The TAWG report: Better ways to assess, reward and celebrate teaching
On April 30, 2019, SFU’s Teaching Assessment Working Group (TAWG) released a draft version of its final report after 20 months of work. The release was a follow-up to the publication of results from a faculty survey two weeks earlier.
TAWG was established in August 2017 “to encourage an active conversation amongst faculty at SFU about how we assess and value teaching and to recommend ways to review teaching practice that are consistent, flexible and robust, and that are useful and useable to faculty, chairs, tenure and promotion committees (TPCs) and deans.”
The TAWG report identifies goals and offers detailed and practical recommendations to improve the tenure/promotion process and the biennial review process for faculty, academic units and the university. It also addresses the larger issues that influence those processes; for example, a teaching environment that often discourages risk-taking and a university culture that values research more than teaching.
Below are selected details and excerpts from the report.
Principles and recommendations
- The report draws on the work of three earlier groups: The Task Force on Teaching and Learning (TFTL, 2010), the Teaching and Course Evaluation Project (TCEP, 2013) and the Student Evaluation of Teaching and Courses Working Group (SETCWG, 2017).
- In particular, it supports the five principles for assessments of teaching laid out by the SETCWG: assessments should use multiple methods, multiple sources, and multiple points in time, they should be “viewed holistically,” and they should be “used in alignment with individual instructors’ career paths.”
- The report offers recommendations in five main categories:
- Use of student evaluations of teaching (SET)
- Use of teaching assessment methods beyond SET
- Improving the recognition of teaching
- Training and support for faculty members and TPCs
- Recommendations for changes to policy and administration
- The report recommends that “each Academic Unit define a teaching assessment framework” based on guidelines outlined in the report.
- It recommends that members of tenure and promotion committees “be encouraged to participate in training on how to assess teaching” and notes that TAWG has “worked to develop a series of workshops to introduce faculty members to different methods of assessing teaching.”
- It emphasizes that assessments should draw on three data sources: “self-reflection, students, and peers.”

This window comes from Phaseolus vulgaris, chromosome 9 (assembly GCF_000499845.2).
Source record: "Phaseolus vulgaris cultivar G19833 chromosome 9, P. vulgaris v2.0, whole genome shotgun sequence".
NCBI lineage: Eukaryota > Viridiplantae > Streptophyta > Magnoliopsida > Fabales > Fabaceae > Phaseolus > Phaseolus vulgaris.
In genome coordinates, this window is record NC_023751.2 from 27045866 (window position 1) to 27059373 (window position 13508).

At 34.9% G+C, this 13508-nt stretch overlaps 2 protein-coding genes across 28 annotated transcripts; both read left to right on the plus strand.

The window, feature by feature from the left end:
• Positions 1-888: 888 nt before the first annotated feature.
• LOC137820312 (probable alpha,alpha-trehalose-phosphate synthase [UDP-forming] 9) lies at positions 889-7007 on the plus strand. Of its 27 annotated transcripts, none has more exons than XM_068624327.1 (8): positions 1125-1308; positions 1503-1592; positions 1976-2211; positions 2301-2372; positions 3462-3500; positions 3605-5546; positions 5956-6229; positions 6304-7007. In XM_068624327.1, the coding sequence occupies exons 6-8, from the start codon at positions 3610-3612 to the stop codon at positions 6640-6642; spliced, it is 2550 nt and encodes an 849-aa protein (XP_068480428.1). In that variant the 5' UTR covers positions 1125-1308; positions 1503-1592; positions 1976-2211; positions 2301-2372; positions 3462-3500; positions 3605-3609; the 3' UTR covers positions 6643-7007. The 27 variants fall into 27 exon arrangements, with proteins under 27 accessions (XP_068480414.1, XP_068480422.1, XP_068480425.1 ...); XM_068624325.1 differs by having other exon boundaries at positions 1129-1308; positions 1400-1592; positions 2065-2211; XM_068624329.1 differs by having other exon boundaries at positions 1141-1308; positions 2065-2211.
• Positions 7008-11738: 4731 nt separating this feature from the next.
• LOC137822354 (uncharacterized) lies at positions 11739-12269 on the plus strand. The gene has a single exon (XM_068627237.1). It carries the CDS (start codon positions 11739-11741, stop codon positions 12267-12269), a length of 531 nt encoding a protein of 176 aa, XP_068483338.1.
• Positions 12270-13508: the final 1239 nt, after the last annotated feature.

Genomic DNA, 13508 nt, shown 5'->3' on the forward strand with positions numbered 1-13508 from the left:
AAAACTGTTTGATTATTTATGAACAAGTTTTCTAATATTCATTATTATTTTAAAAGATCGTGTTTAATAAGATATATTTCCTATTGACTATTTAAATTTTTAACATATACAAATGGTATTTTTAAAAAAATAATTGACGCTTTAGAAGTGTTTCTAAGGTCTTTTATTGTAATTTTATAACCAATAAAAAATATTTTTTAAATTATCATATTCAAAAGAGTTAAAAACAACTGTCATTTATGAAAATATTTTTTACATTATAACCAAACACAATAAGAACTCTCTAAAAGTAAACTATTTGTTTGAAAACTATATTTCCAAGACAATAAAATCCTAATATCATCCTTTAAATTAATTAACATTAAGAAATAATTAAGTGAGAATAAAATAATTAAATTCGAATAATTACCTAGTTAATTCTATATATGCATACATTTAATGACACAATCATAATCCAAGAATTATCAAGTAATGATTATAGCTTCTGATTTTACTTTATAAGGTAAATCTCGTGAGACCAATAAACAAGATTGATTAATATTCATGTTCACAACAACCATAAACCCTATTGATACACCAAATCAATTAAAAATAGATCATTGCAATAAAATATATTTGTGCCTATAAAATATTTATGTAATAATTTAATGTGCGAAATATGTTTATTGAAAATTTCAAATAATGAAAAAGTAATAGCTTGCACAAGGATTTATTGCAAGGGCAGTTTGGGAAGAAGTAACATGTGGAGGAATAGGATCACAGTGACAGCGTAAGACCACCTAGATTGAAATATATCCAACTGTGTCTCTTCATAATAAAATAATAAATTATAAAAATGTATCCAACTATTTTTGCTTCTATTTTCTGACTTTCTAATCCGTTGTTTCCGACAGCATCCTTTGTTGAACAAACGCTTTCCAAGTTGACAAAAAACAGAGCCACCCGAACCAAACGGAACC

- It recommends that academic units and the university “expand and enhance teaching awards at SFU, as well as the recognition and celebration of teaching award winners,” and that they also “explore non-competitive criteria-based mechanisms to recognize teaching effectiveness and highlight the importance of teaching.”
Don’t forget the appendices
The report appendices present key information in an easily accessible way. Among the most valuable sections:
- Appendix A – A summary of TAWG recommendations, grouped by theme and audience (for example, faculty members, TPCs, chairs and directors)
- Appendix C – Goals for faculty, academic units and the university to “improve the way we value and assess teaching”
- Appendix E – A table “designed to help faculty members put their case together to demonstrate their effectiveness as a teacher for biennial review and/or tenure/promotion processes”
- Appendix F – A table designed to offer “guidance for use of teaching assessment methods by academic units”
- “It is difficult to measure teaching effectiveness because it is difficult to measure learning.”
- “[Student evaluation of teaching] in itself is not a measure of student learning. It is better to think of SET as a tool for understanding the student experience.”
- “The Vice-President Academic should encourage TPCs to attach more significance to teaching at [biennial reviews] and [tenure/promotion] and should explore shifting from a summative to a formative system of assessment to encourage positive change.”
- “To ensure that teaching is valued, faculty members need to hear a consistent message from chairs and other administrators that this is indeed the case—teaching needs to impact hiring and promotion and faculty should have access to training that supports their needs and interests.
- “Finally, excellent teaching should be rewarded through salary increases, at promotion, and through public recognition.”